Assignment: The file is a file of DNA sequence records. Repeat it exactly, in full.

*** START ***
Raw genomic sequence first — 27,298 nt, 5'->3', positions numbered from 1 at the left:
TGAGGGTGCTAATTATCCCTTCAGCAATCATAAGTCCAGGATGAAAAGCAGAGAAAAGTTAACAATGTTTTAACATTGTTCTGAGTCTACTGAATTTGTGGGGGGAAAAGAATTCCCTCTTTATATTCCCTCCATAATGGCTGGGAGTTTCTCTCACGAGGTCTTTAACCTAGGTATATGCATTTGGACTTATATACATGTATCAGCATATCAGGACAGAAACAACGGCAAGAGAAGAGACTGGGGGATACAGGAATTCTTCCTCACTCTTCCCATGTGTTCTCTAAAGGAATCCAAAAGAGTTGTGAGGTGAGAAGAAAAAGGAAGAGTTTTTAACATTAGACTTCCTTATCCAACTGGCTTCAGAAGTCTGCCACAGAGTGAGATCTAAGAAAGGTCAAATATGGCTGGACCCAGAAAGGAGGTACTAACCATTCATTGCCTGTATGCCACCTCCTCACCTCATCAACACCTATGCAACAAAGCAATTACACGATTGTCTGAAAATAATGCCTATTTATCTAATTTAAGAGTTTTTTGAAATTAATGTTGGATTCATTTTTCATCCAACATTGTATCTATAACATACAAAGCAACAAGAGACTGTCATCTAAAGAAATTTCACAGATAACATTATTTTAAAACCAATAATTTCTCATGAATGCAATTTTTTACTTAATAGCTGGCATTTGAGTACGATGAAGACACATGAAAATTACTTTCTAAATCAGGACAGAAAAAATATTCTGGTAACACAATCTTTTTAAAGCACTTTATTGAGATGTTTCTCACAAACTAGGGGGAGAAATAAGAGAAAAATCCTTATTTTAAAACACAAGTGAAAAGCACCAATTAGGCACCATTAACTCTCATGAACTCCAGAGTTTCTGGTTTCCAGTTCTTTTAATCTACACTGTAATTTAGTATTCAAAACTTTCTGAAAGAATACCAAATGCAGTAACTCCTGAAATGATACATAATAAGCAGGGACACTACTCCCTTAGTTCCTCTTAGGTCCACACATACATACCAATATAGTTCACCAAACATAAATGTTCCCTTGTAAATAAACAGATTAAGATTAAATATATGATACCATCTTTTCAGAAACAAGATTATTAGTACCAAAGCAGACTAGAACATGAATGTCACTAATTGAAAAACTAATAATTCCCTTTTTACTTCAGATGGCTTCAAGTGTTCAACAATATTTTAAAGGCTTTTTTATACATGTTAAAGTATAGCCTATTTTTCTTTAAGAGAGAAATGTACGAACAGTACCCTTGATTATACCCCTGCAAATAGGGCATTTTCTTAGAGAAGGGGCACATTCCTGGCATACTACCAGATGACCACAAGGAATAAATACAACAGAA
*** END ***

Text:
Raw genomic sequence first — 27,298 nt, 5'->3', positions numbered from 1 at the left:
TGAGGGTGCTAATTATCCCTTCAGCAATCATAAGTCCAGGATGAAAAGCAGAGAAAAGTTAACAATGTTTTAACATTGTTCTGAGTCTACTGAATTTGTGGGGGGAAAAGAATTCCCTCTTTATATTCCCTCCATAATGGCTGGGAGTTTCTCTCACGAGGTCTTTAACCTAGGTATATGCATTTGGACTTATATACATGTATCAGCATATCAGGACAGAAACAACGGCAAGAGAAGAGACTGGGGGATACAGGAATTCTTCCTCACTCTTCCCATGTGTTCTCTAAAGGAATCCAAAAGAGTTGTGAGGTGAGAAGAAAAAGGAAGAGTTTTTAACATTAGACTTCCTTATCCAACTGGCTTCAGAAGTCTGCCACAGAGTGAGATCTAAGAAAGGTCAAATATGGCTGGACCCAGAAAGGAGGTACTAACCATTCATTGCCTGTATGCCACCTCCTCACCTCATCAACACCTATGCAACAAAGCAATTACACGATTGTCTGAAAATAATGCCTATTTATCTAATTTAAGAGTTTTTTGAAATTAATGTTGGATTCATTTTTCATCCAACATTGTATCTATAACATACAAAGCAACAAGAGACTGTCATCTAAAGAAATTTCACAGATAACATTATTTTAAAACCAATAATTTCTCATGAATGCAATTTTTTACTTAATAGCTGGCATTTGAGTACGATGAAGACACATGAAAATTACTTTCTAAATCAGGACAGAAAAAATATTCTGGTAACACAATCTTTTTAAAGCACTTTATTGAGATGTTTCTCACAAACTAGGGGGAGAAATAAGAGAAAAATCCTTATTTTAAAACACAAGTGAAAAGCACCAATTAGGCACCATTAACTCTCATGAACTCCAGAGTTTCTGGTTTCCAGTTCTTTTAATCTACACTGTAATTTAGTATTCAAAACTTTCTGAAAGAATACCAAATGCAGTAACTCCTGAAATGATACATAATAAGCAGGGACACTACTCCCTTAGTTCCTCTTAGGTCCACACATACATACCAATATAGTTCACCAAACATAAATGTTCCCTTGTAAATAAACAGATTAAGATTAAATATATGATACCATCTTTTCAGAAACAAGATTATTAGTACCAAAGCAGACTAGAACATGAATGTCACTAATTGAAAAACTAATAATTCCCTTTTTACTTCAGATGGCTTCAAGTGTTCAACAATATTTTAAAGGCTTTTTTATACATGTTAAAGTATAGCCTATTTTTCTTTAAGAGAGAAATGTACGAACAGTACCCTTGATTATACCCCTGCAAATAGGGCATTTTCTTAGAGAAGGGGCACATTCCTGGCATACTACCAGATGACCACAAGGAATAAATACAACAGAA